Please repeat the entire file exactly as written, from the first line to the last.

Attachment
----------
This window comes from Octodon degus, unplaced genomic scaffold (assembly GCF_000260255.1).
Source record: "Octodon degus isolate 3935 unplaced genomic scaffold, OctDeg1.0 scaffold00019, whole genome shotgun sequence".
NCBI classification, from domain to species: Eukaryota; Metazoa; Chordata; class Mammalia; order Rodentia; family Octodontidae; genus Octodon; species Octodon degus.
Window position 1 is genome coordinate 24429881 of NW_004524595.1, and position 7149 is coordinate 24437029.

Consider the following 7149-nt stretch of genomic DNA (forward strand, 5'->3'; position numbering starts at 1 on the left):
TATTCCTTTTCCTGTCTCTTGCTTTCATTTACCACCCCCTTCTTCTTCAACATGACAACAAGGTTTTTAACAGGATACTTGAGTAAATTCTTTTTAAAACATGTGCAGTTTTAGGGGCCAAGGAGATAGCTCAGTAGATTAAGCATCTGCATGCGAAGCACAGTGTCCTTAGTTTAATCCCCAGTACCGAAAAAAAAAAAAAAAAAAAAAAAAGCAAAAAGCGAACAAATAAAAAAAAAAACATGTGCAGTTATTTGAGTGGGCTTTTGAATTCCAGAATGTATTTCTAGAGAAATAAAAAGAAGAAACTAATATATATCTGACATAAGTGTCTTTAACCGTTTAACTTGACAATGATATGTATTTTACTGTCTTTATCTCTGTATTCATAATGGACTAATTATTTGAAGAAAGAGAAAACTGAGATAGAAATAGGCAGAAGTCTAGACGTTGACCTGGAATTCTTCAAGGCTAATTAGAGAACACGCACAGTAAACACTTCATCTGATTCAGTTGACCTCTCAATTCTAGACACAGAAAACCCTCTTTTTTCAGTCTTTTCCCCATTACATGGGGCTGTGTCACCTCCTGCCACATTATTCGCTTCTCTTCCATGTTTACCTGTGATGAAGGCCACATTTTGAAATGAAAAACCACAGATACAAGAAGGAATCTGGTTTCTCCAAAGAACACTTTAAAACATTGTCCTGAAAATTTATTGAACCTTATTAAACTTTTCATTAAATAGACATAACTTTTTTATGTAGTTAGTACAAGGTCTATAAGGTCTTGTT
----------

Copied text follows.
This window comes from Octodon degus, unplaced genomic scaffold (assembly GCF_000260255.1).
Source record: "Octodon degus isolate 3935 unplaced genomic scaffold, OctDeg1.0 scaffold00019, whole genome shotgun sequence".
NCBI classification, from domain to species: Eukaryota; Metazoa; Chordata; class Mammalia; order Rodentia; family Octodontidae; genus Octodon; species Octodon degus.
Window position 1 is genome coordinate 24429881 of NW_004524595.1, and position 7149 is coordinate 24437029.

Consider the following 7149-nt stretch of genomic DNA (forward strand, 5'->3'; position numbering starts at 1 on the left):
TATTCCTTTTCCTGTCTCTTGCTTTCATTTACCACCCCCTTCTTCTTCAACATGACAACAAGGTTTTTAACAGGATACTTGAGTAAATTCTTTTTAAAACATGTGCAGTTTTAGGGGCCAAGGAGATAGCTCAGTAGATTAAGCATCTGCATGCGAAGCACAGTGTCCTTAGTTTAATCCCCAGTACCGAAAAAAAAAAAAAAAAAAAAAAAAGCAAAAAGCGAACAAATAAAAAAAAAAACATGTGCAGTTATTTGAGTGGGCTTTTGAATTCCAGAATGTATTTCTAGAGAAATAAAAAGAAGAAACTAATATATATCTGACATAAGTGTCTTTAACCGTTTAACTTGACAATGATATGTATTTTACTGTCTTTATCTCTGTATTCATAATGGACTAATTATTTGAAGAAAGAGAAAACTGAGATAGAAATAGGCAGAAGTCTAGACGTTGACCTGGAATTCTTCAAGGCTAATTAGAGAACACGCACAGTAAACACTTCATCTGATTCAGTTGACCTCTCAATTCTAGACACAGAAAACCCTCTTTTTTCAGTCTTTTCCCCATTACATGGGGCTGTGTCACCTCCTGCCACATTATTCGCTTCTCTTCCATGTTTACCTGTGATGAAGGCCACATTTTGAAATGAAAAACCACAGATACAAGAAGGAATCTGGTTTCTCCAAAGAACACTTTAAAACATTGTCCTGAAAATTTATTGAACCTTATTAAACTTTTCATTAAATAGACATAACTTTTTTATGTAGTTAGTACAAGGTCTATAAGGTCTTGTT